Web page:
Imagine, if you will, that you asked me to build you a car. In order to do this I was provided with your description of what a car ought to do and a forge for making the metal. No existing parts, no existing designs, just a description and some very raw materials. I can say with some confidence that what I would create--if indeed, I succeed in making any sort of car at all--would crash more decisively (and more literally) than any software I've seen.
I've heard about the importance of code reuse for most of my career: how silly it is to reinvent the wheel, how important it is for code quality to build upon trusted code. It's all true. I can also say that professionally we've still got a long way to go. The mainstream software development tools don't do much to facilitate code reuse and there seems to be a rule that the closer some development environment comes to allowing good reuse, the more the performance suffers or the more unstable the end result becomes. All I know is that in my career, the number-one explanation for discovered bugs (both mine and others') tends to be the "cut and paste mistake"--that is, an attempt at code reuse that caused problems.
When we as developers try to reuse code, the code we're reusing is rarely a perfect fit. I encounter this all the time: some module I wrote for a previous application is what I need for the new application. So I try to add the module to my new project and things break. In C or C++, the languages I use most, it turns out that the module needs different #include files than my previous project used, or different compiler switches, or different libraries to link against, or things like that. Every module carries with it its own tangle of requirements and dependencies, and I spend a block of time trying to get the project to build again. Almost always I have to make some code changes to the module, break routines out into different source modules, add some #ifdef conditional sections to reconcile the disagreements, change around the order of some headers or the like--and then see if the module still builds in the original project(s). Did I break something along the way? Very hard to tell. And that's ignoring the fact that the module probably isn't exactly what I need, functionally, so I have to tweak things. I can do this by adding run-time flexibility (adding parameters or flags, slowing down the execution, and making more execution paths that may not ever get tested) or by making #ifdef sections compile differently in different cases, which very quickly renders the code a completely unreadable mess that neither I nor my fellow developers can really maintain. This doesn't sound at all like the goal of reuse we were aiming for.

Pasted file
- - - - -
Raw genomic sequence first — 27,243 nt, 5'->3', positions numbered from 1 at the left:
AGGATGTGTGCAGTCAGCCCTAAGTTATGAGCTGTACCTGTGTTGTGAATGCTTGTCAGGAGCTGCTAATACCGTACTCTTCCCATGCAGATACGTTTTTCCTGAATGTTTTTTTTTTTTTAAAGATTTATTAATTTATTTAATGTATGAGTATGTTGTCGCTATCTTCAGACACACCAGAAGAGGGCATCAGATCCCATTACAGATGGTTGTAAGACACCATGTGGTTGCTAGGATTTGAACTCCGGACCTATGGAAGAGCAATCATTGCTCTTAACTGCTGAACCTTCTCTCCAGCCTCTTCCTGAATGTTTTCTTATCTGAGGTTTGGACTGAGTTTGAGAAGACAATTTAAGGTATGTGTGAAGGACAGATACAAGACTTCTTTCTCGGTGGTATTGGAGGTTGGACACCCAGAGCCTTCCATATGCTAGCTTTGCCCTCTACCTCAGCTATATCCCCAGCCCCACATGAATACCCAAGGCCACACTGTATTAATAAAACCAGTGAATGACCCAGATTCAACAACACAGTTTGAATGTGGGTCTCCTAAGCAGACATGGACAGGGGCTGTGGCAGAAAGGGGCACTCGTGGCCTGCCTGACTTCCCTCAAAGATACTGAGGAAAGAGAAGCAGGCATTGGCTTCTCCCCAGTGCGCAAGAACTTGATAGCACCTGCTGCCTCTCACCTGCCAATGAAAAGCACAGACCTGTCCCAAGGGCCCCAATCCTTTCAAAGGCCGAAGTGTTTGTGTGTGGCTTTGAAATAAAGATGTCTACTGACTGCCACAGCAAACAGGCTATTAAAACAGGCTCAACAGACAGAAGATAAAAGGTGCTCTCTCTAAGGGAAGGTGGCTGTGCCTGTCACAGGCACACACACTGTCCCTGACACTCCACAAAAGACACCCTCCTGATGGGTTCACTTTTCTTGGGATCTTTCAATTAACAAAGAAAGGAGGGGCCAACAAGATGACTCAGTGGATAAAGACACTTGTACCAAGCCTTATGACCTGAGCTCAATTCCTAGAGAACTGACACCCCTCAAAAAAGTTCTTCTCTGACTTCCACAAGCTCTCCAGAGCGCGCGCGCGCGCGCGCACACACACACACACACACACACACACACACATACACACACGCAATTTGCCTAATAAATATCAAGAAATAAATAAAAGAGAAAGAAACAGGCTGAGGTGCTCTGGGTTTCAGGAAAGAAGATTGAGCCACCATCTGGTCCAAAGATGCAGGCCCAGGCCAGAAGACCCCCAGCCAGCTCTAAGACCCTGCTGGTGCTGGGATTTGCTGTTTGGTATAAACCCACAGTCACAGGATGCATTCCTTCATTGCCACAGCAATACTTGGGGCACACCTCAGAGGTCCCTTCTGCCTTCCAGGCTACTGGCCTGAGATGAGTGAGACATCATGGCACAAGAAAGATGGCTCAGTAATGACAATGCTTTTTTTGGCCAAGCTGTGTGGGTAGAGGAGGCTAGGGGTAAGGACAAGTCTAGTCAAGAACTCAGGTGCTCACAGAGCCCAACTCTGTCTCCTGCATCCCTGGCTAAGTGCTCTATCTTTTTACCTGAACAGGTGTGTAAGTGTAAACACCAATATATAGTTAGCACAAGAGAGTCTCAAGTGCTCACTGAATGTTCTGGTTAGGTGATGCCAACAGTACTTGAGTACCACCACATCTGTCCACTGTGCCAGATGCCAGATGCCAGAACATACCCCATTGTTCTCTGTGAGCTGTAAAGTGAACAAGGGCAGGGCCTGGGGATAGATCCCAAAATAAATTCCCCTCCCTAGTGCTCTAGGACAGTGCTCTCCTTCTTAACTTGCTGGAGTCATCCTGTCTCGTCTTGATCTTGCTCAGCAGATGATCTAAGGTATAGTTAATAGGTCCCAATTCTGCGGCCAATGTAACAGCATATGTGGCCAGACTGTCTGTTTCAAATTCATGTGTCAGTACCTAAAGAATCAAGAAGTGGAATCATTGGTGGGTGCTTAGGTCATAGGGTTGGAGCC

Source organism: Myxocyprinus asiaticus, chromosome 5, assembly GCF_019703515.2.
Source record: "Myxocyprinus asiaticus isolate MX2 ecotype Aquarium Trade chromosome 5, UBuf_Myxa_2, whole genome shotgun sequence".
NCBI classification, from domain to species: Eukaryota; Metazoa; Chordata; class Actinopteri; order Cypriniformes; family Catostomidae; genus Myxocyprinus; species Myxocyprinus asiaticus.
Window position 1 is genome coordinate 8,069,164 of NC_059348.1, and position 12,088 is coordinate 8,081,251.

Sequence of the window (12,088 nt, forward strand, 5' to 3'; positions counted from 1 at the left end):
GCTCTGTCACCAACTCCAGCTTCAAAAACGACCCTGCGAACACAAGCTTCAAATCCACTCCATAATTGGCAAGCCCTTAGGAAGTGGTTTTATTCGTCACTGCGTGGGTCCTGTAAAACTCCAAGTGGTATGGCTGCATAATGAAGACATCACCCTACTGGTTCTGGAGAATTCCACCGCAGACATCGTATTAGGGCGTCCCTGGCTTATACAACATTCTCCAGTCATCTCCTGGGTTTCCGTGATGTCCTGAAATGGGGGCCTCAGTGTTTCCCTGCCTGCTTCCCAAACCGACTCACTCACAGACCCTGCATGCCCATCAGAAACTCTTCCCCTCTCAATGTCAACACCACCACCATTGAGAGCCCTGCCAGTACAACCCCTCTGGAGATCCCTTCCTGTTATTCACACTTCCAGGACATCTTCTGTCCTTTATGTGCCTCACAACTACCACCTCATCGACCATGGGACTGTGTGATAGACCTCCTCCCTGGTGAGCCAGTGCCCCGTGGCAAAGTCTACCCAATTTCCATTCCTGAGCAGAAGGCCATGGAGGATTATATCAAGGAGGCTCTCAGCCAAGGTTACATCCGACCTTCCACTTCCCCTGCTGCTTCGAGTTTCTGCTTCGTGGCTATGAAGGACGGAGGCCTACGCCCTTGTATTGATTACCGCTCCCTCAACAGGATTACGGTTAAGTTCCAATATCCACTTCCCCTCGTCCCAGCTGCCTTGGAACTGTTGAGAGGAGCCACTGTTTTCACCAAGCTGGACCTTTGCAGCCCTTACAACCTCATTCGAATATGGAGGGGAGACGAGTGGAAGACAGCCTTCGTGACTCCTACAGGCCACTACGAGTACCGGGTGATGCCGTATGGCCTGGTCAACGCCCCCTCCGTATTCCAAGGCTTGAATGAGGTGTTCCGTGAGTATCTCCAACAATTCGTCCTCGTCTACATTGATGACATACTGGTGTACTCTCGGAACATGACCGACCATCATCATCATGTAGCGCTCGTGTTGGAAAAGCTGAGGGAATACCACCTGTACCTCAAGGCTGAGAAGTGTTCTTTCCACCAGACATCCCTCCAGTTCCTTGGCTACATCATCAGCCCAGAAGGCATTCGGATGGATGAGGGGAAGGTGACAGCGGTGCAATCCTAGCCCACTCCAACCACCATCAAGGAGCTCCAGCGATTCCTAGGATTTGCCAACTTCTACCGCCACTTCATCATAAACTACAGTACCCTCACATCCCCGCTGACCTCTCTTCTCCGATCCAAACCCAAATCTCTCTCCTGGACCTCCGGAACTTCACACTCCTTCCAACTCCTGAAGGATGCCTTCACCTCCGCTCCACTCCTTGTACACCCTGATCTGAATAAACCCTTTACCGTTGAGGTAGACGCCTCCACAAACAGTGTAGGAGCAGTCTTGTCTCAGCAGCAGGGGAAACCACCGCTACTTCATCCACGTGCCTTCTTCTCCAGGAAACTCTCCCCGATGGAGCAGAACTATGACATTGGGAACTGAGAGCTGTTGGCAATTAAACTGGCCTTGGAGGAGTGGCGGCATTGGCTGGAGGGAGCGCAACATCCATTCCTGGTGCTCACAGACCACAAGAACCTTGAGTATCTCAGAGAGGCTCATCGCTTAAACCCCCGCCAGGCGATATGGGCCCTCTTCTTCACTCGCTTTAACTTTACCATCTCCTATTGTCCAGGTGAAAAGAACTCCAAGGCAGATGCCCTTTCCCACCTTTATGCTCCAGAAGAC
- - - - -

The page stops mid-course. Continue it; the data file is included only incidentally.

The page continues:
I know, these problems are characteristic of the tools I'm using. But they're not unique to particular tools or languages. Let's face it: even leaving code 100% untouched doesn't guarantee that it doesn't change. When I'm working in 8051 assembly language it's not uncommon that when adding some initialization code, some medium-distance calls (ACALLs) later in the code will no longer build because their targets are no longer in the same memory block as the caller. So I change the offending ACALLs into the less-bounded but slower LCALL instructions, which changes the timing of the program. That grows the code size, which may suddenly cause conditional branches to no longer reach their targets, requiring that the conditions be rewritten to test the opposite condition and branch around an ACALL that gets to where it needs to go, which again changes the timing. So much for leaving the code alone!
At the other end of the scale, in the desktop PC world of Windows and Pentiums, adding a bit of code causes unrelated and untouched code modules to link to different addresses, suddenly changing where in the code the paging breaks for virtual-memory swapping occur. Or worse yet, two important and heavily used routines now hash to the same locations in the processor's cache; you take a sudden performance hit in code you haven't changed for no reason you can detect.
Our code reuse is, in many ways, trying to build our new insanely complex algorithm in part from snippets of other insanely complex algorithms, hoping that they fit and make our situation better than starting from scratch, although they may not. This observation sums it up: as developers, we're told of the virtues of both code reuse and refactoring, when in fact, these are opposite approaches to crafting code.
It occurs to me that the problem is neither too much nor too little code reuse. Instead, the problem is that our code reuse is all about helping to build huge algorithms, not creating components. What we're doing doesn't match what we think we're doing.
Now imagine that I wanted to construct a new office building. I suppose I could hire a single worker with every needed construction skill and ask him or her, alone, to make my building for me. But I wouldn't. I would hire a project leader and a team of overseers working together on various goals, who in turn would hire their teams of contractors and laborers to perform their various specialties to get the necessary tasks done, all working in parallel. This approach is faster and safer than the solo worker because its success doesn't depend nearly as much upon an individual. Sure, some work inefficiencies might occur when various steps can't proceed until other steps are completed by other workers, but overall, the teamwork is superior to the single "super builder" approach.